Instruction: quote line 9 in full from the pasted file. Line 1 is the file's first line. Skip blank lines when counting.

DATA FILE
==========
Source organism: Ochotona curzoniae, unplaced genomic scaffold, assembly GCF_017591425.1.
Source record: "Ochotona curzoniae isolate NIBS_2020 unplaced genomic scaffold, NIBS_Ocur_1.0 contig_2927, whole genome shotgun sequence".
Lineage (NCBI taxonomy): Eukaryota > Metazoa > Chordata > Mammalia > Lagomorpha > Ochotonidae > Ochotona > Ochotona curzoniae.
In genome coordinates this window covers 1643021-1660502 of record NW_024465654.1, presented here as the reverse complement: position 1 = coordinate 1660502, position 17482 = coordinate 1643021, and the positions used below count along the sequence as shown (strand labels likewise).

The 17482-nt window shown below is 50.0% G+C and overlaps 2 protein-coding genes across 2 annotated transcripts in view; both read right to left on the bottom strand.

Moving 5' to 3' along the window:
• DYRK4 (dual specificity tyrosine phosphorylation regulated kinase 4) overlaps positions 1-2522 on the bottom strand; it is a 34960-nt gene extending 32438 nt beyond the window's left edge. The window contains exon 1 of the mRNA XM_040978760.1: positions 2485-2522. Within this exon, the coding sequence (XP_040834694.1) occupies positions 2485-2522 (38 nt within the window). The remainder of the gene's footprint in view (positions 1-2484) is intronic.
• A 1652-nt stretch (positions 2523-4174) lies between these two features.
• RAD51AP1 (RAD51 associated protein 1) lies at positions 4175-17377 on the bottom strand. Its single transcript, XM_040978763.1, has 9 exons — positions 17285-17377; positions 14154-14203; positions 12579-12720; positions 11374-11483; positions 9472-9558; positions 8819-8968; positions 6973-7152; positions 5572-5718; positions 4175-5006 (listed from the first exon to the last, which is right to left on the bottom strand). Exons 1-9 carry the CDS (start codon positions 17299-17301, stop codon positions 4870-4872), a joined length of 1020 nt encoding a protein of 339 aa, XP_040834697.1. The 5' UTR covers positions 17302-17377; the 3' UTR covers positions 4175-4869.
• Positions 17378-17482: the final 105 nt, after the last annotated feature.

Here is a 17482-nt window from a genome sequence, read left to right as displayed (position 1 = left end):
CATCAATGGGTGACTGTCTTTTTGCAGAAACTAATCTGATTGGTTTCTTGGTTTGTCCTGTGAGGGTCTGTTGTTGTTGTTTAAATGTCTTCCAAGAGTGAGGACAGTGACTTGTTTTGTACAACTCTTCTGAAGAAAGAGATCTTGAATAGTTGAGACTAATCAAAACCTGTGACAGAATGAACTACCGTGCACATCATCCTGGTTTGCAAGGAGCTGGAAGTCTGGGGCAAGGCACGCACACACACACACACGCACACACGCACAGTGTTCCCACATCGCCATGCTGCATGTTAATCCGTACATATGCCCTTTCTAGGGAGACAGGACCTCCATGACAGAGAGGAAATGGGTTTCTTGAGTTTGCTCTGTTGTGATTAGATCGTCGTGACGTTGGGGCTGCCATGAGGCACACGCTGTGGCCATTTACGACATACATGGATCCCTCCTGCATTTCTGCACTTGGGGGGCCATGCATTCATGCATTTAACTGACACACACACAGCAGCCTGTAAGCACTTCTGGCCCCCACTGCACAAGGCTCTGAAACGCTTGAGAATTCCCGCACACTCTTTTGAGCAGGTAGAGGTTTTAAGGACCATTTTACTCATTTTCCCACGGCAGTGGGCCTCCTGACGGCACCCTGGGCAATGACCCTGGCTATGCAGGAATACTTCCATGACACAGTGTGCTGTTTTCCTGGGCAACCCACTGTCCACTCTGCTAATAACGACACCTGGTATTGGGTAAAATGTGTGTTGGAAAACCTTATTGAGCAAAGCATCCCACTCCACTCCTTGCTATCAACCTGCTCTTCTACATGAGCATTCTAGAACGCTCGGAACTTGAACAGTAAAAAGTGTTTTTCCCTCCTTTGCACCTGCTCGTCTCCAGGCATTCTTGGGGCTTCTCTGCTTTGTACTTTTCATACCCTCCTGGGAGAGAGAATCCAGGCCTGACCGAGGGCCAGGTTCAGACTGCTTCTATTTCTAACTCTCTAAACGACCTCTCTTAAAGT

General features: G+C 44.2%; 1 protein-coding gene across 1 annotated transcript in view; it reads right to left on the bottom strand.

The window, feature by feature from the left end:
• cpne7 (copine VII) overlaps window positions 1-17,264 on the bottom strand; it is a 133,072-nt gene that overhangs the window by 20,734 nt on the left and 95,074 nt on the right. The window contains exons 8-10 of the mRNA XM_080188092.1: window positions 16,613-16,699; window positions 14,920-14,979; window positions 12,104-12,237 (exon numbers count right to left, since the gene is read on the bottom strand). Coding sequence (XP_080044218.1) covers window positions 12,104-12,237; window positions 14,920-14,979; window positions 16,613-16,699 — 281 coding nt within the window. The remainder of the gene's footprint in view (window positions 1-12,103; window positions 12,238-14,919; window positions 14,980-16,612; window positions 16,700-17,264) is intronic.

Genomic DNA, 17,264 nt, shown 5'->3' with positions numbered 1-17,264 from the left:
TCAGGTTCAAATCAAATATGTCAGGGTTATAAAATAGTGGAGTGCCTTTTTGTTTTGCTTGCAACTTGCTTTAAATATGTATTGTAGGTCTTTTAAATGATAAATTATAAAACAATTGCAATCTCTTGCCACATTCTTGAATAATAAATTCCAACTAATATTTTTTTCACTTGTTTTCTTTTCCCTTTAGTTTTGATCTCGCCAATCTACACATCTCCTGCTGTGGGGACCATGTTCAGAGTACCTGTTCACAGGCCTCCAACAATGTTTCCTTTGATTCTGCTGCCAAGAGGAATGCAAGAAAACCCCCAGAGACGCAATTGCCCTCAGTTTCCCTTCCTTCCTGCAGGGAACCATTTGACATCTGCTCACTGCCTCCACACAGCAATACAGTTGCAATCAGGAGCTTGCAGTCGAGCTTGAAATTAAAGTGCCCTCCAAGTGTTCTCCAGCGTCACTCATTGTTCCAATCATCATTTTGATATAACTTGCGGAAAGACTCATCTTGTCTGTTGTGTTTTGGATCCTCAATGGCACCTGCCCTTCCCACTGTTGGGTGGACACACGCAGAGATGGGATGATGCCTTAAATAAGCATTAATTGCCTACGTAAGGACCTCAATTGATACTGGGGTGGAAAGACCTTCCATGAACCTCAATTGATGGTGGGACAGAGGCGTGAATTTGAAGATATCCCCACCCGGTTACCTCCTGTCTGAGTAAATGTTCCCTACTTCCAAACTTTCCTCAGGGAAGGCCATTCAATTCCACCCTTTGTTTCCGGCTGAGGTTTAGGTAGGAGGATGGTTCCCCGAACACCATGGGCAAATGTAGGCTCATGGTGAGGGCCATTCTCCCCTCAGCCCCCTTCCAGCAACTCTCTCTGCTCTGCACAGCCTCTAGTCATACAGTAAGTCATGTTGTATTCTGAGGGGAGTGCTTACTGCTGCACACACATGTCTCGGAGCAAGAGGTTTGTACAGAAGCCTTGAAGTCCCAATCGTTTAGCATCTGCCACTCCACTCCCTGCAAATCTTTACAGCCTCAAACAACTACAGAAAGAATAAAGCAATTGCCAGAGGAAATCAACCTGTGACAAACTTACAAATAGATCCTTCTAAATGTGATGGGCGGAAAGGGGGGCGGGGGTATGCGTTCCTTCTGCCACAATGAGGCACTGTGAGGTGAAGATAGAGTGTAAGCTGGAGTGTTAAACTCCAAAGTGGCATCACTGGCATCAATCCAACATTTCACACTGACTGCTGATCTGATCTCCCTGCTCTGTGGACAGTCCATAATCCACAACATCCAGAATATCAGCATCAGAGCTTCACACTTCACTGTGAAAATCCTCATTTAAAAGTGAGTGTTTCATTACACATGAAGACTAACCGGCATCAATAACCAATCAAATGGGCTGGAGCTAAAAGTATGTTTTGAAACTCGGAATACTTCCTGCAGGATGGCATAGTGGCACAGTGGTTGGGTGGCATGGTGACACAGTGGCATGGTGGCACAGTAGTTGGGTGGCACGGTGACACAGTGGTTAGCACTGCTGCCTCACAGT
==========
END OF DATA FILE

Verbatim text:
• RAD51AP1 (RAD51 associated protein 1) lies at positions 4175-17377 on the bottom strand. Its single transcript, XM_040978763.1, has 9 exons — positions 17285-17377; positions 14154-14203; positions 12579-12720; positions 11374-11483; positions 9472-9558; positions 8819-8968; positions 6973-7152; positions 5572-5718; positions 4175-5006 (listed from the first exon to the last, which is right to left on the bottom strand). Exons 1-9 carry the CDS (start codon positions 17299-17301, stop codon positions 4870-4872), a joined length of 1020 nt encoding a protein of 339 aa, XP_040834697.1. The 5' UTR covers positions 17302-17377; the 3' UTR covers positions 4175-4869.